Germany and France are teaming up to push for the end of male chick shredding in the European Union by the end of 2021.
Agriculture ministers Julia Klöckner of Germany and Didier Guillaume of France announced their plans to help press this issue further during a Monday meeting in Germany.
“It’s time to end the shredding of chicks. France and Germany should be the European motor to advance on this issue,” Guillaume said, according to France24.
Shredding refers to the act of killing male chicks shortly after they hatch. This practice occurs in many poultry businesses because male chicks don’t produce eggs and generate less meat than their female counterparts.
The two European countries hope to bring together industry groups, companies, researchers and campaign groups to “share scientific knowledge” and “implement alternative methods,” France24 reports.
“We welcome this scheme and the fact that non-governmental organizations are involved, but we expect clear regulatory commitments,” Agathe Gignoux of CIWF, a French NGO, said.
In 2009, the Associated Press reported U.S. egg producers euthanize 200 million male chicks per year. According to AP, Chicago-based animal rights organization Mercy for Animals videotaped male chicks being ground up alive while undercover in Iowa hatchery Hy-Line North America that same year.
The same practice appears to occur in Canada, too, though the Canadian government has announced recent changes in an effort to minimize this waste.
Jean-Michel Laurin, president and CEO of the Canadian Poultry and Egg Processors Council, told Global News that the industry has been working towards eliminating the euthanizing of male chicks.
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“This requires a great deal of research, which has been occurring worldwide and includes Canadian-based research which has been active for about 10 years,” he said. “Currently, stakeholders in Canadian industry have made significant investments to bring us beyond the research trial phase.”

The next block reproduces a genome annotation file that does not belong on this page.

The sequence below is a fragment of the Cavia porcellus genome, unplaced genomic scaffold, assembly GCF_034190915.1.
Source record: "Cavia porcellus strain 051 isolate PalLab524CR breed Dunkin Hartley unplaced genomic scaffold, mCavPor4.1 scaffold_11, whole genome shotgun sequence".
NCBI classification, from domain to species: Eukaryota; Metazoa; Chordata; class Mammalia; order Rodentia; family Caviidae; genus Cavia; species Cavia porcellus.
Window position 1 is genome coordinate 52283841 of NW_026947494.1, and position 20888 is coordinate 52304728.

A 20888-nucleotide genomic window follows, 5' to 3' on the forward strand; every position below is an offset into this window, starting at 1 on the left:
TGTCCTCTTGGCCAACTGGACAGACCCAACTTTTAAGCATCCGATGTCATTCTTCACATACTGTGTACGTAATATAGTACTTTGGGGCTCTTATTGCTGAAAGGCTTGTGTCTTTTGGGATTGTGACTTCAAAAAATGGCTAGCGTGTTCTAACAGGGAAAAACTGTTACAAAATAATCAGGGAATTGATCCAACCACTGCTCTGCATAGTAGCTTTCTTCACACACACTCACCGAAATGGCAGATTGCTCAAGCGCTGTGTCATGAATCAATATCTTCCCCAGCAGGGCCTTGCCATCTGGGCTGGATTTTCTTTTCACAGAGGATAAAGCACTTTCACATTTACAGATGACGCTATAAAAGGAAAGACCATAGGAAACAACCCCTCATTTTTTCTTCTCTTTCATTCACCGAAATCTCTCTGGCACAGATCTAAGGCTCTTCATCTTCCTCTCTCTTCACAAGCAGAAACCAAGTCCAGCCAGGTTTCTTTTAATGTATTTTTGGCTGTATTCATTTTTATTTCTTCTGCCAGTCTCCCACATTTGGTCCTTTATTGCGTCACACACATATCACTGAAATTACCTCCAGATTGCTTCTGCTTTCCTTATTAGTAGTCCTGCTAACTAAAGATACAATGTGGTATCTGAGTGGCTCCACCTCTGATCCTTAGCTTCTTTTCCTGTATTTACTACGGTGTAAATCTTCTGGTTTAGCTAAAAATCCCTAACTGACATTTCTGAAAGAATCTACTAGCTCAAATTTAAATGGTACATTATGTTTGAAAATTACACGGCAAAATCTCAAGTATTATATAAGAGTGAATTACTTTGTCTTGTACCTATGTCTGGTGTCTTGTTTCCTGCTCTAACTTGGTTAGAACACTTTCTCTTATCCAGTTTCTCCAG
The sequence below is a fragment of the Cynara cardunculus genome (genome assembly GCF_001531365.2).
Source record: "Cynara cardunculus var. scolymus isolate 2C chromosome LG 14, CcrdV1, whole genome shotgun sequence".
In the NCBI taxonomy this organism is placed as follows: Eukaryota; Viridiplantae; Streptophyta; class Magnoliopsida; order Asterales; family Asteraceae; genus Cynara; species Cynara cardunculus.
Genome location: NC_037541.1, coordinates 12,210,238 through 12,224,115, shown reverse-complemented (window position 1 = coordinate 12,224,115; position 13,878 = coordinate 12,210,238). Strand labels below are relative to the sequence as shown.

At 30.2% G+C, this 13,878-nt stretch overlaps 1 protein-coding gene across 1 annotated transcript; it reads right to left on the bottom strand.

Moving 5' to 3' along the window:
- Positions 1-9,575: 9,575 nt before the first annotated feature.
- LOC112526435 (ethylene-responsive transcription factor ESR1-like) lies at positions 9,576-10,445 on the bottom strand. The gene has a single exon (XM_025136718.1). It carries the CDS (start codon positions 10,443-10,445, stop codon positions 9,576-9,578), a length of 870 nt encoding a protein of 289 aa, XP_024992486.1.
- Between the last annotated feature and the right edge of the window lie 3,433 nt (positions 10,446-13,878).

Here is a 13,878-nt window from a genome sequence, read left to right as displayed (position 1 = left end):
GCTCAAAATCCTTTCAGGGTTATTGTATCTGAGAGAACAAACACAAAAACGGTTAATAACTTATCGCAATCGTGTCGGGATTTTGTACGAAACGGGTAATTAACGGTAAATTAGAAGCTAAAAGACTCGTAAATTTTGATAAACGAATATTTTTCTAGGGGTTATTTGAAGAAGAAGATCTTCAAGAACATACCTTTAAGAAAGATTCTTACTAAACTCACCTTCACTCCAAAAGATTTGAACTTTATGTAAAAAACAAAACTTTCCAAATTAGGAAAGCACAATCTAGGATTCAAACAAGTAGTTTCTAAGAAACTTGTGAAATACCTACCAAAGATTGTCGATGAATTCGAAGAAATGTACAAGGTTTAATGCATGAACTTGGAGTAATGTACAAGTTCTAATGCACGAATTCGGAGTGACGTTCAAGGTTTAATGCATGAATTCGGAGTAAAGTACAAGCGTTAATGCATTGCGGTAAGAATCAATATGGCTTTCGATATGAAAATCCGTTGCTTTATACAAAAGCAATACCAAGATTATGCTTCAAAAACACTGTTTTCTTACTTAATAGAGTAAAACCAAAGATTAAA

“Our industry is committed to continually improving practices. Farmers, hatcheries and others in the supply chain have demonstrated, over generations, their desire to improve and to respond to change.”
He added that the National Farm Animal Care Council’s (NFACC) Code of Practice for the Care and Handling of Chickens, Turkeys and Breeders lists several methods to euthanize day-old chicks and emphasizes that in all circumstances, the termination of life must be instantaneous.
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In 2018, then-Agriculture and Agri-Food Minister Lawrence MacAulay announced an $844,000 investment would go towards developing an electronic scan to determine a bird’s sex and fertility of eggs prior to hatching, Poultry World reported.
This would mean male eggs could be sold before hatching, which would increase capacity and efficiency of Canadian hatcheries and ultimately end male chick culling.
“The Canadian egg industry is driving our economy and creating good jobs,” he said in a statement. “The government of Canada is produce [sic] to support the Egg Farmers of Ontario for this first-of-its-kind study that will make Canada a world leader in animal welfare.
“This investment will help pilot a solution that will be welcomed in Canada and around the world and will keep the egg industry strong and growing.”
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The Canadian egg industry contributes over $1 billion a year to the national economy and employs more than 17,000 people.